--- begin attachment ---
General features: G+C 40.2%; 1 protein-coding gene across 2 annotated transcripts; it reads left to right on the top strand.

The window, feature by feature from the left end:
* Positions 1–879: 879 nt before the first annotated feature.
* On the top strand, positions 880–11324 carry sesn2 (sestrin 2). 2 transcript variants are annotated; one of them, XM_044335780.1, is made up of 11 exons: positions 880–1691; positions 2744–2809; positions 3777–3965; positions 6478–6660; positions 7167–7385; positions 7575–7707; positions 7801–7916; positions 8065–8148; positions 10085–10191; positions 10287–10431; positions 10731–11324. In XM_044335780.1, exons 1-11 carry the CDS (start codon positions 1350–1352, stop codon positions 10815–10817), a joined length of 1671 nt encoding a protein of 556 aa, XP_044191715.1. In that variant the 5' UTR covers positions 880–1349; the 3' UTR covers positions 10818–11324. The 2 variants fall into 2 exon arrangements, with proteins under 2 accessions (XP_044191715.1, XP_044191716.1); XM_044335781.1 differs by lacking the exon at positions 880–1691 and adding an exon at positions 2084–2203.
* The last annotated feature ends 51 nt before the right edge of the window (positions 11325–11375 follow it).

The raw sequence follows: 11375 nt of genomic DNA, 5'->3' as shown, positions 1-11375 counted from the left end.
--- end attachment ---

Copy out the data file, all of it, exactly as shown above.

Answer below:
General features: G+C 40.2%; 1 protein-coding gene across 2 annotated transcripts; it reads left to right on the top strand.

The window, feature by feature from the left end:
* Positions 1–879: 879 nt before the first annotated feature.
* On the top strand, positions 880–11324 carry sesn2 (sestrin 2). 2 transcript variants are annotated; one of them, XM_044335780.1, is made up of 11 exons: positions 880–1691; positions 2744–2809; positions 3777–3965; positions 6478–6660; positions 7167–7385; positions 7575–7707; positions 7801–7916; positions 8065–8148; positions 10085–10191; positions 10287–10431; positions 10731–11324. In XM_044335780.1, exons 1-11 carry the CDS (start codon positions 1350–1352, stop codon positions 10815–10817), a joined length of 1671 nt encoding a protein of 556 aa, XP_044191715.1. In that variant the 5' UTR covers positions 880–1349; the 3' UTR covers positions 10818–11324. The 2 variants fall into 2 exon arrangements, with proteins under 2 accessions (XP_044191715.1, XP_044191716.1); XM_044335781.1 differs by lacking the exon at positions 880–1691 and adding an exon at positions 2084–2203.
* The last annotated feature ends 51 nt before the right edge of the window (positions 11325–11375 follow it).

The raw sequence follows: 11375 nt of genomic DNA, 5'->3' as shown, positions 1-11375 counted from the left end.